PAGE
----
AIMS one year on: Imagine Communications

AIMS at IBC2016
Kerry Wheeles, Imagine Communica
November 8th 2016 at 3:41PM : By

Kerry Wheeles, networking CTO for Imagine Communications and chair of the Alliance for IP Media Solutions technical workgroup, shares his experience in the frontlines of 2016's AIMS revolution

Reflections on the Alliance for IP Media Solutions By Kerry Wheeles, Networking CTO for Imagine Communications and Chair of AIMS Technical Workgroup

From whatever perspective you care to view it, the Alliance for IP Media Solutions (AIMS) has been an unparalleled success. In less than 10 months since its formation in December of 2015, AIMS, which now includes more than 50 members, has already fulfilled one of its primary missions: providing media companies with assurances of widespread technology interoperability by creating consensus around a single standards roadmap.

It’s difficult to underestimate the importance of this achievement. Prior to AIMS, the media and entertainment industry was essentially paralysed by fear of investing in next-generation solutions that might be obsolete or force media companies down a proprietary path. When it comes to technology standards, choice is not a good thing. In a pre-AIMS world, media companies were confronted by numerous options for building out their IP plants, none of which guaranteed future interoperability.

Prior to AIMS, the media and entertainment industry was essentially paralysed by fear of investing in next-generation solutions

AIMS has removed the guesswork, as well as the fear, giving broadcasters, content creators and distributors the green light to get on with the modernization of their networks. Media companies now have a precise roadmap to follow to the IP Promised Land. AIMS has also been beneficial to technology suppliers. Imagine Communications has been moving down an AIMS-oriented path for quite some time. What’s different now is that we can step off of the brakes and precede full-speed ahead. Not only have we already delivered products based on standards in the AIMS roadmap, those products are now supporting on-air operations in multiple regions around the world. 

I’ve been in the media and entertainment industry for close to 30 years and I’ve never experienced anything close to the communal spirit that the AIMS initiative has engendered. Interoperability events with more than 70 engineers from 30 companies participating including the IP Interoperability Zone that was featured at the recent IBC conference and exhibition in Amsterdam.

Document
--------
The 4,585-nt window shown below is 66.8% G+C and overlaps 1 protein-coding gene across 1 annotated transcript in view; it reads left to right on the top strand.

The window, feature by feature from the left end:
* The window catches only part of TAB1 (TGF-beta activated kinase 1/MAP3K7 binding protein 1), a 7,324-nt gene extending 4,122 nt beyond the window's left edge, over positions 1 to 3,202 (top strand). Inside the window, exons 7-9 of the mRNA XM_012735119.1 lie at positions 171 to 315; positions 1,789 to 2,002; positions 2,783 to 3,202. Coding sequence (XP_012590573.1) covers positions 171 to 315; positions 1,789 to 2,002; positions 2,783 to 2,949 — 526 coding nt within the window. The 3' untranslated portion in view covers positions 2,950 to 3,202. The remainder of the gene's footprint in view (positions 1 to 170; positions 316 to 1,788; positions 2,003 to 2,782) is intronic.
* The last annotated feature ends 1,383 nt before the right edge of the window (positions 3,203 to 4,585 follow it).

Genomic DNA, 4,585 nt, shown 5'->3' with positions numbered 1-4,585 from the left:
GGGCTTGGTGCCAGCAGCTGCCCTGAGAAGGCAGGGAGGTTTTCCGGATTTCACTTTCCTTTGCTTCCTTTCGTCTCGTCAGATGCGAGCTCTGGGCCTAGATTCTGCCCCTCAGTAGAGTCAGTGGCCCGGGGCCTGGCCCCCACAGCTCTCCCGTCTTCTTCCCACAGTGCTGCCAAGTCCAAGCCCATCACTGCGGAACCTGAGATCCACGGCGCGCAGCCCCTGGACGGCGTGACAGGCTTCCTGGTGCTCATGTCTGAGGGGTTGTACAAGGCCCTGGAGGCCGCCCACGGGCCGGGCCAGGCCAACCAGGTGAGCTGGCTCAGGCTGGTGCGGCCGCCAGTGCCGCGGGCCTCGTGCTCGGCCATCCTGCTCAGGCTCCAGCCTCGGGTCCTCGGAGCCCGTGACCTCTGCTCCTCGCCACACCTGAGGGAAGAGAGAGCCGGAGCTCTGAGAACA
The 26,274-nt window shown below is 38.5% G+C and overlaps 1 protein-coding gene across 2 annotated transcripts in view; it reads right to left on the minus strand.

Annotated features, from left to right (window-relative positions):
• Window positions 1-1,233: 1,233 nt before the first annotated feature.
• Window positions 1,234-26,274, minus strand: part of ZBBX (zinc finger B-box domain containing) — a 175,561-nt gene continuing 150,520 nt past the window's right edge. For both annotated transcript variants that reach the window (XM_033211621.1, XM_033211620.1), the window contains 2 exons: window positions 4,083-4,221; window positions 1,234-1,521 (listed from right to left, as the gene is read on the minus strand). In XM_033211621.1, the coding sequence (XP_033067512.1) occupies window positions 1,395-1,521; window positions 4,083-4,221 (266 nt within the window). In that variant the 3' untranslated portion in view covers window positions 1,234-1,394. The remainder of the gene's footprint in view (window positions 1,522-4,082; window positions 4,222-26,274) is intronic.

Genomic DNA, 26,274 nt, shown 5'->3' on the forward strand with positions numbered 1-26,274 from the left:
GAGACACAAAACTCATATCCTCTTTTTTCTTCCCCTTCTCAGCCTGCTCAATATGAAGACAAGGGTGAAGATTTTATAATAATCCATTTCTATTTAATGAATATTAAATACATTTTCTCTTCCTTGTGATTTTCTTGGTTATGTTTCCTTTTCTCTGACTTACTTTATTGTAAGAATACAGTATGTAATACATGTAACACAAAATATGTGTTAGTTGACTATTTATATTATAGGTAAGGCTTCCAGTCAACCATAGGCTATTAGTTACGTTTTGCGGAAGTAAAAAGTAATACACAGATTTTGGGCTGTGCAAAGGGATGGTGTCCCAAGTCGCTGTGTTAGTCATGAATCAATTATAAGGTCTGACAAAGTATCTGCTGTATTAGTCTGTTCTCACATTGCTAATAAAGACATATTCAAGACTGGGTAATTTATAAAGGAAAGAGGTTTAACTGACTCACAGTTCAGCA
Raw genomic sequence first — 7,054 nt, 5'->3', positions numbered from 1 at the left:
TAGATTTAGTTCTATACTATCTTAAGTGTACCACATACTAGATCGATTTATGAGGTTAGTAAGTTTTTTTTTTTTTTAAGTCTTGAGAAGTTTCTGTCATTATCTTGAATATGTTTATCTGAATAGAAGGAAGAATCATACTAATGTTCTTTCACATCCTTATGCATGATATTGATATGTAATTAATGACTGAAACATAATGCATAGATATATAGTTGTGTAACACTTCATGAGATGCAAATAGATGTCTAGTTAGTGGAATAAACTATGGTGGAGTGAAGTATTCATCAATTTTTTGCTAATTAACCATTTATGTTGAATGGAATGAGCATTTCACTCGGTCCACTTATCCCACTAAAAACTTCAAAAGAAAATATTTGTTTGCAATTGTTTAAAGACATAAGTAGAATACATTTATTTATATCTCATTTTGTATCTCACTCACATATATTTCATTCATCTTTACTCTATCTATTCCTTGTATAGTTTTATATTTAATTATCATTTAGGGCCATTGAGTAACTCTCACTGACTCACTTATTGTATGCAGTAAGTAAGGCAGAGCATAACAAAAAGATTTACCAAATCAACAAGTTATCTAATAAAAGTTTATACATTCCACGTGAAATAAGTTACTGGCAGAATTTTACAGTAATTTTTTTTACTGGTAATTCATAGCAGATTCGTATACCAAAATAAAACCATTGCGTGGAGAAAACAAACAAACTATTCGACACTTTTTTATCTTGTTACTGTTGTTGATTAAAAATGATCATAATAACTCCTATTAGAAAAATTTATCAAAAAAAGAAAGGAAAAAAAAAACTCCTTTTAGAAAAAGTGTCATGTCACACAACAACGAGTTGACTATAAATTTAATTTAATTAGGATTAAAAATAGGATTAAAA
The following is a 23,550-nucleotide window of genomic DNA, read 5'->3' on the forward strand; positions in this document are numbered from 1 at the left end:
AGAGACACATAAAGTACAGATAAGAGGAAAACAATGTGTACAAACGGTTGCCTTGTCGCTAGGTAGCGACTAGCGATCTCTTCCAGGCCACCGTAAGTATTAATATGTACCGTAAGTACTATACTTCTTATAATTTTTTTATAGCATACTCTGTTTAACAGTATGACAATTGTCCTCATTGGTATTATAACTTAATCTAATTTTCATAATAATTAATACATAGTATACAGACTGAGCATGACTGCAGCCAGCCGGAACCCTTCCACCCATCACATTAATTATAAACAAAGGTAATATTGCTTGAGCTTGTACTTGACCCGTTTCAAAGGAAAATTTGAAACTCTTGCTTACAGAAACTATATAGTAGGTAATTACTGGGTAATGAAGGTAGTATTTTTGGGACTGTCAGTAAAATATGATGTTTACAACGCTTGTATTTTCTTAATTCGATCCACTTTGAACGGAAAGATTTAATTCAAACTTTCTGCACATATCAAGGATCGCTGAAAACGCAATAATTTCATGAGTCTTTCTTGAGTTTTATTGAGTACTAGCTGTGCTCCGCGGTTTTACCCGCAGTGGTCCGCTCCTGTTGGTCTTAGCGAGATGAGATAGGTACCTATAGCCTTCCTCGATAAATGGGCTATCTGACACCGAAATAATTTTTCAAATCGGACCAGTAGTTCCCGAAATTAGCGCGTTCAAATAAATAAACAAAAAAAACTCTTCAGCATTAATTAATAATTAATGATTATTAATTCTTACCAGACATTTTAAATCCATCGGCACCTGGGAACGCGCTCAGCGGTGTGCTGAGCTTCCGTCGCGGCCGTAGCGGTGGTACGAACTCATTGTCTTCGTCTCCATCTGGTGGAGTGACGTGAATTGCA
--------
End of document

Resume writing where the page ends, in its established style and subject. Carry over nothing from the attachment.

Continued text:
AIMS benefits tremendously from a membership that is a mix of technology suppliers and media companies 

Brad Gilmer, the executive director of the VSF, which has been a critical contributor to the standards being promoted by AIMS, was recently quoted as saying that he remembers the activities accompanying the solidifying of SDI as an industry standard as being roughly a tenth the size of the AIMS-driven efforts to create a standard interface for the transport of media over IP.

And those efforts are paying off. SMPTE ST 2110 consolidates the AIMS roadmap into a single SMPTE standard for IP transport, similar to what SMPTE ST 259M did for SDI. Although it is not yet completed, ratification is almost assured in a foreseeable timeframe. While understating SMPTE’s role significantly for simplicity, the fact that ST 2110 is an amalgamation of existing standards means that equipment suppliers can start delivering solutions based on the pending standard today, knowing that full compliance is only a few minor tweaks away. There are no reasons to hold off moving forward with products or deployments based on the ST 2010 draft.

More work to do 

But that’s not to suggest that the AIMS mission is over. The coming year is likely to be another meaningful one for this fast-growing industry consortium. At the top of the agenda is implementation. The organisation is already looking to tackle an assortment of use cases, guiding media companies on how to apply the standards to solve specific problems through the creation of reference architectures.

As a trade organisation, rather than a standards-making body, AIMS benefits tremendously from a membership that is a mix of technology suppliers and media companies, including some of the largest and most iconic in the industry. As an AIMS member, Imagine Communications is hoping to see a large number of media companies, of all sizes, become part of the AIMS story in 2017. The insight they bring about real-world requirements and implementation issues is invaluable. 

Being part of the AIMS experience has been one of the most rewarding of my career. The cooperation and comradery I’ve experience over the past 10 months makes me proud to be part of this tremendous community and confident that the IP-enabled era of the media and entertainment industry will be one of its most prolific.